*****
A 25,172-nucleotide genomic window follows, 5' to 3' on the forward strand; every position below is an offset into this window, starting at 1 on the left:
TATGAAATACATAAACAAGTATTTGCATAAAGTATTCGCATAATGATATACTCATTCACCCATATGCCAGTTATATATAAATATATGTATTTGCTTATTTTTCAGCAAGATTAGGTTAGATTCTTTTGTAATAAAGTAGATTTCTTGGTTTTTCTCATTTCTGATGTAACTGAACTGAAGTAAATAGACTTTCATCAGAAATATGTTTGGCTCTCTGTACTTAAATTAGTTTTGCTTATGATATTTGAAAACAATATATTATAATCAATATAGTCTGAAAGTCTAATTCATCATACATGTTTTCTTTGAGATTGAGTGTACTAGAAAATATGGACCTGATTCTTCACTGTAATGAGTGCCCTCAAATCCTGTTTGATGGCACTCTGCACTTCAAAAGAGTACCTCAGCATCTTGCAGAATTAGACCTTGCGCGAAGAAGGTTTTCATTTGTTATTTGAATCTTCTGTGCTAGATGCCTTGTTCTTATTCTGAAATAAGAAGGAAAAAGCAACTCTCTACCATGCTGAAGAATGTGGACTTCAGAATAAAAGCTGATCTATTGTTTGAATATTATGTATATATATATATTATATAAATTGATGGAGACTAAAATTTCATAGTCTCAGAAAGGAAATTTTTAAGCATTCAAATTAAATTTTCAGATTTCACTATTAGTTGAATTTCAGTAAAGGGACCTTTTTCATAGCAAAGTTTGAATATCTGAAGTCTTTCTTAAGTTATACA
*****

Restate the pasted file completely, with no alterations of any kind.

A 25,172-nucleotide genomic window follows, 5' to 3' on the forward strand; every position below is an offset into this window, starting at 1 on the left:
TATGAAATACATAAACAAGTATTTGCATAAAGTATTCGCATAATGATATACTCATTCACCCATATGCCAGTTATATATAAATATATGTATTTGCTTATTTTTCAGCAAGATTAGGTTAGATTCTTTTGTAATAAAGTAGATTTCTTGGTTTTTCTCATTTCTGATGTAACTGAACTGAAGTAAATAGACTTTCATCAGAAATATGTTTGGCTCTCTGTACTTAAATTAGTTTTGCTTATGATATTTGAAAACAATATATTATAATCAATATAGTCTGAAAGTCTAATTCATCATACATGTTTTCTTTGAGATTGAGTGTACTAGAAAATATGGACCTGATTCTTCACTGTAATGAGTGCCCTCAAATCCTGTTTGATGGCACTCTGCACTTCAAAAGAGTACCTCAGCATCTTGCAGAATTAGACCTTGCGCGAAGAAGGTTTTCATTTGTTATTTGAATCTTCTGTGCTAGATGCCTTGTTCTTATTCTGAAATAAGAAGGAAAAAGCAACTCTCTACCATGCTGAAGAATGTGGACTTCAGAATAAAAGCTGATCTATTGTTTGAATATTATGTATATATATATATTATATAAATTGATGGAGACTAAAATTTCATAGTCTCAGAAAGGAAATTTTTAAGCATTCAAATTAAATTTTCAGATTTCACTATTAGTTGAATTTCAGTAAAGGGACCTTTTTCATAGCAAAGTTTGAATATCTGAAGTCTTTCTTAAGTTATACA